- Associated Press - Thursday, January 26, 2012

RALEIGH, N.C. (AP) - There’s a free agent trend quietly developing around college basketball and coaches are trying to figure out how to get a handle on it.

Graduate transfers can market their skills as ball handlers, secondary scorers and bodies to bolster depleted front lines _ and coaches and players are taking advantage of the rule. These players have graduated but still have eligibility remaining, so they transfer and play immediately by enrolling in a graduate program unavailable at their former school.

Fifteen players have played right away as graduate transfers this year, according to STATS LLC. The schools they play at range from BCS members Illinois and North Carolina State to smaller programs like Houston Baptist and Texas Southern.

It has Michigan State coach Tom Izzo concerned.

“I’m worried it could become a national problem,” Izzo said. “If your team doesn’t make the NCAA tournament this year or next, why not graduate that summer and go to the best team you can?”

Izzo worries it could lead to attempts to recruit players already on campuses. But that didn’t prevent him from bringing in Brandon Wood, an all-conference guard who graduated from Valparaiso and is now starting for Michigan State.

Izzo _ who said he had the blessing of former Valparaiso coach Homer Drew _ knew Wood might’ve played for another Big Ten team against the Spartans if he didn’t take him on.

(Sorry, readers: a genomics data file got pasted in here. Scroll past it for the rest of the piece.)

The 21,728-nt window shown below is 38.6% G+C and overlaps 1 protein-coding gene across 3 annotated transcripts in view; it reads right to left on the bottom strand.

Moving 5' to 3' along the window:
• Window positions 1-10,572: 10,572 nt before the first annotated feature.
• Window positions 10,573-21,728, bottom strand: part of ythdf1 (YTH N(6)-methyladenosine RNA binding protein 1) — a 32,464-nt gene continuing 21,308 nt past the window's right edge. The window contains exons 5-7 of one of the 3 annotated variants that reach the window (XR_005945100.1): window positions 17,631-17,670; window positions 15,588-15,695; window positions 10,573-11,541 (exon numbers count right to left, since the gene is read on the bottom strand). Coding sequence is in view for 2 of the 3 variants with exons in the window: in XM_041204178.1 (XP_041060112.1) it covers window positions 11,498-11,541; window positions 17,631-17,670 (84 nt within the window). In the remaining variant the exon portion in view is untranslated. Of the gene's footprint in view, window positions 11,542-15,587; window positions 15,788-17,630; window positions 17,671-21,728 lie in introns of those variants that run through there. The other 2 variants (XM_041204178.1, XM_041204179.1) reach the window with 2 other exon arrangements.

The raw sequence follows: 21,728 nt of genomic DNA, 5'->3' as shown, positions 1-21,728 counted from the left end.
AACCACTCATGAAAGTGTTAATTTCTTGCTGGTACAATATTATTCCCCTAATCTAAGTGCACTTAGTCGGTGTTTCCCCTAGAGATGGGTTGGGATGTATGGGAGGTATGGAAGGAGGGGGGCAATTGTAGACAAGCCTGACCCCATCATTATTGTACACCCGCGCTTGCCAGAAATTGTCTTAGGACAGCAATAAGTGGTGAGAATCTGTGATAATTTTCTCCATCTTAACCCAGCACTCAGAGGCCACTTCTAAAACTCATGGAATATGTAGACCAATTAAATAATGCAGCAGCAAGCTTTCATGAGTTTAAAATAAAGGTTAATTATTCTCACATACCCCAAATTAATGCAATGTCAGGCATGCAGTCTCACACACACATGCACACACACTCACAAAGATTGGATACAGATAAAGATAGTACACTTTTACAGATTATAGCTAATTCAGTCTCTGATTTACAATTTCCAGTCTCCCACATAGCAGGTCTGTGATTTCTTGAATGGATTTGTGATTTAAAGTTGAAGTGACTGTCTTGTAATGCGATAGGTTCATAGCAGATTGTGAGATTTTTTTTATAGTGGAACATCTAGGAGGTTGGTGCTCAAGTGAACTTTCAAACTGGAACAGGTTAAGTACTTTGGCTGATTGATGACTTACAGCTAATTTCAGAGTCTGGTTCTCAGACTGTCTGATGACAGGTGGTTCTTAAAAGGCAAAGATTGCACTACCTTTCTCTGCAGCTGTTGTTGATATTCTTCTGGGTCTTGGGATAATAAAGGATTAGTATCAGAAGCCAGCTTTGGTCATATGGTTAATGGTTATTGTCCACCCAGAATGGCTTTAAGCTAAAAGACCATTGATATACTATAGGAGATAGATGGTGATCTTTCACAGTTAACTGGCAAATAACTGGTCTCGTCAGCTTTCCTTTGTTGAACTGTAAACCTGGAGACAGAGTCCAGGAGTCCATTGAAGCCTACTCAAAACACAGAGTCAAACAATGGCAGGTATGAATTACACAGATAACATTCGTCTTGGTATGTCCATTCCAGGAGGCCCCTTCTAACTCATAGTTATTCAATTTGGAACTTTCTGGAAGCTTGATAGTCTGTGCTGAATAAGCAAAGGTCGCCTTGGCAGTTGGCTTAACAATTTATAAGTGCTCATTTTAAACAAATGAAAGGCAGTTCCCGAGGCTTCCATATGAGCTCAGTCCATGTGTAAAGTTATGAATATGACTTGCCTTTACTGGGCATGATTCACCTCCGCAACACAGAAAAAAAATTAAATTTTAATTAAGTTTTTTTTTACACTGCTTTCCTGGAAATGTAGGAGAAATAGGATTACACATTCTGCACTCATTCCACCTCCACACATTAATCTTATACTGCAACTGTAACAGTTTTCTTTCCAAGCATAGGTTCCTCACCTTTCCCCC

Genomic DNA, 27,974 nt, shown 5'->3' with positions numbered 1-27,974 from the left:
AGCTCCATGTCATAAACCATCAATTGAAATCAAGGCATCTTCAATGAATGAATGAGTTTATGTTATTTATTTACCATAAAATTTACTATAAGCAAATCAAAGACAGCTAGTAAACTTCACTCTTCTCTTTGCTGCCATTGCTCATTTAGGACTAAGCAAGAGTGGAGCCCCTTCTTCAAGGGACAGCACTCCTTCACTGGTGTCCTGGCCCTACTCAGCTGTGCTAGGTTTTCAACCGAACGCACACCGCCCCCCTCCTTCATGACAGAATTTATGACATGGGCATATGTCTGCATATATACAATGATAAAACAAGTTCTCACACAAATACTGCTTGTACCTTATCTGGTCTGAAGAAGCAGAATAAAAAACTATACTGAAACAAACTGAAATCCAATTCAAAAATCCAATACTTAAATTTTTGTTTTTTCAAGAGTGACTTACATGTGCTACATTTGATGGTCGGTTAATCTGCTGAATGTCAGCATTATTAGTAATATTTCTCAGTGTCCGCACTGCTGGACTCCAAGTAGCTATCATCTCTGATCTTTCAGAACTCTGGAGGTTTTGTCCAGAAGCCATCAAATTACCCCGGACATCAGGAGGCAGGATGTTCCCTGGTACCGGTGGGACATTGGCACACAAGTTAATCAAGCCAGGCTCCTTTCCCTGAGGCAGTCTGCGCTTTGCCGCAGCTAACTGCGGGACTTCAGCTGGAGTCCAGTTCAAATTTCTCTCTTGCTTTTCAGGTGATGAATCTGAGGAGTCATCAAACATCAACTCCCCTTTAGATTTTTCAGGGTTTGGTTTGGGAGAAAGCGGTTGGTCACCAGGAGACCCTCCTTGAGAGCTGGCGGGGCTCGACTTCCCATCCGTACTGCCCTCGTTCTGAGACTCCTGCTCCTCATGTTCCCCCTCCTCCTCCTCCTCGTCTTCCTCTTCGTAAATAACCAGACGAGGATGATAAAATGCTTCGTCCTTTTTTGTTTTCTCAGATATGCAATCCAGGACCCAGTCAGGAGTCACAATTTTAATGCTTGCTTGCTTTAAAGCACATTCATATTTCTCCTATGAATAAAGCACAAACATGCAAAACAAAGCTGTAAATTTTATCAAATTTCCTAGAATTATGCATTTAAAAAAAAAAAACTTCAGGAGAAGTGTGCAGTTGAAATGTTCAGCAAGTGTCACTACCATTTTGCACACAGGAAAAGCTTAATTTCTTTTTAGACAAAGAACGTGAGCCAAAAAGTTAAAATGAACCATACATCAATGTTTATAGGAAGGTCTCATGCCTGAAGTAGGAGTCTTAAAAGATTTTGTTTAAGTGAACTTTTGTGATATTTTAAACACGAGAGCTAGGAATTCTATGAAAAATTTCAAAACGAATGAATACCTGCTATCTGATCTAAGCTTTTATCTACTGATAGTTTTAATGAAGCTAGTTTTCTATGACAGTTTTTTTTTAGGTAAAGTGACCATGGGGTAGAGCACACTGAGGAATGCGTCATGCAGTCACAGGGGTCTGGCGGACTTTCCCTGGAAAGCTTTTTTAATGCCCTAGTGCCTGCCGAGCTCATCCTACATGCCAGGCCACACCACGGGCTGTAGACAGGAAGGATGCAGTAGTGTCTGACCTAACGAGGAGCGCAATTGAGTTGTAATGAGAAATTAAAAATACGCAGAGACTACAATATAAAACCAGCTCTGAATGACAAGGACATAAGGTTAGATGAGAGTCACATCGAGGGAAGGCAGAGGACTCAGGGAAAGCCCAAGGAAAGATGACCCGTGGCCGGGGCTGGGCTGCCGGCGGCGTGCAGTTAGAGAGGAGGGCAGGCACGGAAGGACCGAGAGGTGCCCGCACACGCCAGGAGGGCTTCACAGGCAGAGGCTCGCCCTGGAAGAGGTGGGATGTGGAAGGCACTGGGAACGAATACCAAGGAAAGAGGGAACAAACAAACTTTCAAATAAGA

“I don’t think it’s a good precedent for us to set and I don’t think it’s good for what we’re looking to do,” Izzo said. “I think the negatives could far outweigh the positives. I really, really do believe that.”

Most of this year’s group redshirted a season due to injury and completed undergraduate degrees as they closed their junior athletic year. They represent a different type of tweener: not talented enough to be stars or bolt for the NBA, yet good or experienced enough that a coach wants them even for just a season.

Some _ including Wood, Chicago State’s Lee Fisher, Fairleigh Dickinson’s George Goode and Louisiana Tech’s Trevor Gaskins _ average around 10 to 12 points. Guys like Oregon’s Olu Ashaolu and San Diego State’s Garrett Green provide scoring and rebounding up front in about 20 minutes per game. Others offer little more than spot duty.

While transfers typically sit a year, the NCAA offers a one-time exception allowing graduate transfers to play right away if the former school doesn’t renew the scholarships. NCAA spokeswoman Emily Potter said requiring graduation and graduate-school enrollment provide “an appropriate threshold” for a rule that fits a limited number of players.

Nonetheless, players are shopping their services.

Players are on year-to-year contracts as schools renew their athletic scholarships on an annual basis. In professional sports, players are often waived before they can become free agents; in college, the first school must not renew the player’s scholarship for the player to be granted a waiver.

It hasn’t worked out for the player in every case.

Todd O’Brien, a 7-footer, graduated from St. Joseph’s and transferred to UAB to enroll in the public administration graduate program. He’s practicing with the Blazers but hasn’t played in his final year of eligibility because St. Joseph’s wouldn’t support his request, while his appeals to the NCAA have been denied.

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